Jan B. W. Pedersen reflects on the Wonder & Co. – varieties of intensified experiences symposium that took place on the 19th March 2014 at Kenworthy Hall, St Mary’s College, Durham:

Being aware that ‘the beautiful’ can be a great source of wonder, it seemed as though St Mary’s College would be an ideal venue for the second symposium on the subject. Yet as I entered the college and walked through the beautiful corridors to Kenworthy Hall I found that I all of a sudden entertained doubts. Doubts about the whole wonder-business and the notion that a group of people from various backgrounds with different agendas could say something meaningful to one another about a topic that some say is not really a topic. Fortunately my doubts were nothing but the effect of some imp of the perverse and as soon as Co-director of the Centre of Medical Humanities (CMH) Professor Martyn Evans had ‘broken the ice’ and put Dr. Ian Kidd onto the stage with his illuminating meditations on ‘Deep and Shallow Wonder’ it was obvious that the symposium was going to be a memorable event.

I enjoyed all speakers at the symposium but for this post will focus on the three who made the most significant impact on me. These are the antagonist to self-serving and buck-passing behaviour, philosopher Dr. Ian Kidd; the elegantly evolved evolutionary anthropologist Professor Rob Barton and finally the aquatic and illuminated anthropologist Professor Veronica Strang.

Dr. Ian Kidd started the symposium with a talk contrasting ‘Deep and Shallow Wonder’ – the former as driven by an ethical imperative, the latter as guided ‘merely’ by an intellectual one. Shallow wonder corresponds to the kind of wonderment that unweavers of the rainbow such as Richard Dawkins defend, and Kidd argued that although such wonderment can be powerful it merely inspires further scientific work. To harbour a deep sense of wonder is for Kidd to engage with the metaphysical and ethical; to undergo a self-transformation that leads ultimately to wisdom.

Professor Rob Barton’s talk on why sponges don’t wonder alerted the interlocutors to the notion that wondering beings like us are the product of evolution. Noting that wonders are frequently described as visual and as patterned, Barton argued that the foundation for the experience of wonder is the mammalian brain’s visual capacities. Wonder arises, he suggested, in the gap between apprehension and comprehension, in the time between perceiving something and grasping its essence, function or logic.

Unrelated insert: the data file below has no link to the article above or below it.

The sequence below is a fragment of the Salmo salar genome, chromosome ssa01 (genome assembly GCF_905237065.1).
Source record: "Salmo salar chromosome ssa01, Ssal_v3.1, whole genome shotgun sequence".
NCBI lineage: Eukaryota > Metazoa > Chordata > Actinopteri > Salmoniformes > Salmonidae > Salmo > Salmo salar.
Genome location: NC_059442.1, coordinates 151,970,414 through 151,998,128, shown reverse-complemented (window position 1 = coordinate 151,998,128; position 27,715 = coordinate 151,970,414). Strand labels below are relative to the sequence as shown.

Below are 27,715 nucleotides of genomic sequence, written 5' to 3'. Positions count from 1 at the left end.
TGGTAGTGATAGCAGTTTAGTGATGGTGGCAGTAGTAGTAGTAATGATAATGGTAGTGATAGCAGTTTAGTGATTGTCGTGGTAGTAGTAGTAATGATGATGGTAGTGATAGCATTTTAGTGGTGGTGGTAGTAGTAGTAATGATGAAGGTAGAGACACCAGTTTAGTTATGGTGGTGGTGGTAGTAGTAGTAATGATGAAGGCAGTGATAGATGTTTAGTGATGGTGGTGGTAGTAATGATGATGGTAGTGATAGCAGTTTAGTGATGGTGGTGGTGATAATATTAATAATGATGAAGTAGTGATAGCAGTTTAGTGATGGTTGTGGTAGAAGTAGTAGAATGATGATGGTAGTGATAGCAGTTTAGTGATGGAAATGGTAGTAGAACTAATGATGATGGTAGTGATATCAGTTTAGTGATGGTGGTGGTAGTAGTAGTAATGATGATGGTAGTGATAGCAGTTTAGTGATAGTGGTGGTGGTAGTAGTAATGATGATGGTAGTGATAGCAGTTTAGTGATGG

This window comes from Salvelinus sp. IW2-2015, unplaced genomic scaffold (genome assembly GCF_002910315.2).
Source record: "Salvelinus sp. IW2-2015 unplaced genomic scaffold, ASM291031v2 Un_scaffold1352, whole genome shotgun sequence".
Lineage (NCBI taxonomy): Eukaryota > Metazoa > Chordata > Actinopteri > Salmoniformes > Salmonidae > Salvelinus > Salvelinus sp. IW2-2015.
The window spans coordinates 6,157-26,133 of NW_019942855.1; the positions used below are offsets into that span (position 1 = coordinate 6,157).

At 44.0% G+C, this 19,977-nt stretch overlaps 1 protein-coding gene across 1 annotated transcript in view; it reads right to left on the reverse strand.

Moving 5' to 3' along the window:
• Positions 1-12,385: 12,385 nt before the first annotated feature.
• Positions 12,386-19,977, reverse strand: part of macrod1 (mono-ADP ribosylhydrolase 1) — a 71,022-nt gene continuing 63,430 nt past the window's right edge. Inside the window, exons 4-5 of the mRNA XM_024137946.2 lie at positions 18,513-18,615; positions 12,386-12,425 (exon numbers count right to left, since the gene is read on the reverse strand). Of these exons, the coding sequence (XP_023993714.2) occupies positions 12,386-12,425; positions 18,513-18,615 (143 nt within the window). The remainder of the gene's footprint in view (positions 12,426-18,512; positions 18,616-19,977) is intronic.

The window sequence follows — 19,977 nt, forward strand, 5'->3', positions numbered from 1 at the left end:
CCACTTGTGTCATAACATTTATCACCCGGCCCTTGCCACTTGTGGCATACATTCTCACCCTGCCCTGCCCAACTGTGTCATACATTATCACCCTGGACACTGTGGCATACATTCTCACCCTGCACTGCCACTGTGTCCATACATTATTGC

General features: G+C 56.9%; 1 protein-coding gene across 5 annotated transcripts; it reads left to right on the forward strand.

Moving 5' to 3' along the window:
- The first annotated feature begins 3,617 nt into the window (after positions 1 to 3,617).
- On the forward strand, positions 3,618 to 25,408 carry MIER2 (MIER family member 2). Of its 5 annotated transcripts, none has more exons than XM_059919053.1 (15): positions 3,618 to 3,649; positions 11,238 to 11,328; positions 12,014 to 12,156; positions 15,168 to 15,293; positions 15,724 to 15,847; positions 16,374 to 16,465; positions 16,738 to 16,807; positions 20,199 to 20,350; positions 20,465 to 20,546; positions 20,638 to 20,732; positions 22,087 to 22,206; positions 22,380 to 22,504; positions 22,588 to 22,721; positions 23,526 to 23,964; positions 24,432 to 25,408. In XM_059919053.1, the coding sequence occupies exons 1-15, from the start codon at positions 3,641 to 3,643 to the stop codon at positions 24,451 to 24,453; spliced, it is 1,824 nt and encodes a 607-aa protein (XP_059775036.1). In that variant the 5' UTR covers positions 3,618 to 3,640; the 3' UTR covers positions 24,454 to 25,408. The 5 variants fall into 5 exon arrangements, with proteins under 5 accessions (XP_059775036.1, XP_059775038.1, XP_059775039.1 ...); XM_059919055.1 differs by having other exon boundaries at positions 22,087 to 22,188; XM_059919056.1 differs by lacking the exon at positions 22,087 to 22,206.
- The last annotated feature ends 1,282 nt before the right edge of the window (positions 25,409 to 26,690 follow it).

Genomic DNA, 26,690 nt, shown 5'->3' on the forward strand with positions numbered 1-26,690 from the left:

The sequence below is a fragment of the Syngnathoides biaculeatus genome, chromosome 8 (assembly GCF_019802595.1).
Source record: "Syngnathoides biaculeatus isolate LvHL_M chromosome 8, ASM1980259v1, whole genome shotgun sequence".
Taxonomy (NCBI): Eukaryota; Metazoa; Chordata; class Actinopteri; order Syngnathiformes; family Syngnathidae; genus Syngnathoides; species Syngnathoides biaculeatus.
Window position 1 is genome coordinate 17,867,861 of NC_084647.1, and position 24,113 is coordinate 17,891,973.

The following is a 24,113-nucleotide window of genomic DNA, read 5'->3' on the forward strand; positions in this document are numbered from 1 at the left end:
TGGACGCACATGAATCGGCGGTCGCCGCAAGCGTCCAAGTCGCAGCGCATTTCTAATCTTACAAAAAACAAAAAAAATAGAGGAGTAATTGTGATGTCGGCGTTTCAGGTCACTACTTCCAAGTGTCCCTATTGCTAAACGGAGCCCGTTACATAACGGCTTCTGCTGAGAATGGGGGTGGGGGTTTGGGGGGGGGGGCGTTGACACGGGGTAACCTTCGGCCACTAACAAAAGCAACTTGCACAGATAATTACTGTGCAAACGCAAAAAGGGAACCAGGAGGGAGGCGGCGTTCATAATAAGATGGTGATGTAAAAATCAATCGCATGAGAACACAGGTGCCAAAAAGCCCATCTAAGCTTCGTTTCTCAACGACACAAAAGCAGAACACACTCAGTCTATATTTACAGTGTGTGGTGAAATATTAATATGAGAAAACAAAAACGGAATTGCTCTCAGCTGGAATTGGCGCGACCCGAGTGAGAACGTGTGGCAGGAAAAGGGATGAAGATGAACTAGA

Entitled ‘Wonderful light: affect and transformation in engagements with light and water’, Professor Veronica Strang’s paper was glitteringly and elegantly formulated. Using sparkling visual effects in the form of colourful and aquatic photographs and motifs, Strang explored the relationship between water, light and vitality in places ranging from St. Augustine’s well in Dorset and the elegant gardens of Stourhead to the indigenous cultures of Cape York.

St Augustine’s Well, Dorset

The day ended with group discussions of the various themes and topics the talks had inspired with the aim of compiling themes that could be transformed into viable research questions for future investigation. For me this part of the symposium was quite exhilarating because here the ‘non-speakers’ also came into play, and interested parties from different backgrounds were able to undertake a nuanced exploration of wonder. I joined the ‘Wonder and Human Nature’ discussion group alongside colleagues in theology, literature, freelance writing and philosophy. During our discussion it became clear to me that although each participant exercised a careful approach to wonder the waters were divided between those who roughly speaking were for wonder and those entertaining a sceptical attitude towards the topic. This led to a playful exchange of positions and exploration of questions such as the distinction between the sublime and wonder; the idea of an ethical appeal in wonderment; speciesism and whether other animals can wonder; the problem of defining human nature; human diversity and how wonderment is coloured by the individual.

The discussion aligned closely with my own research on wonder, and I will end this post by listing of some of these questions it raised for me:

  • Why is it that some become ethically engaged following an experience of wonder whilst for others freedom from moral constraints and human cultivation is the natural outcome of such an experience?
  • Is wonderment purely of the individual subject or is it meaningful to speak about collective wonderment?
  • Does the refusal (or inability?) to wonder connect solely with scepticism towards the idea of ethical cultivation or the notion of something beyond the natural world?
  • Is wonderment a remedy for boredom? Is it an epiphenomenon? Could it be grounded in fear or angst of Horror Vacui?
  • What is the relationship between wonder and religious/spiritual experiences?
  • Can wonder be promoted as a state of mind that may bind human beings together across cultural borders?

I would be delighted to continue this discussions in the comments on this post, or alternatively you can send me a message via Twitter @Janbwpedersen. See also Caspar Henderson’s ‘Looking for Wonder‘!


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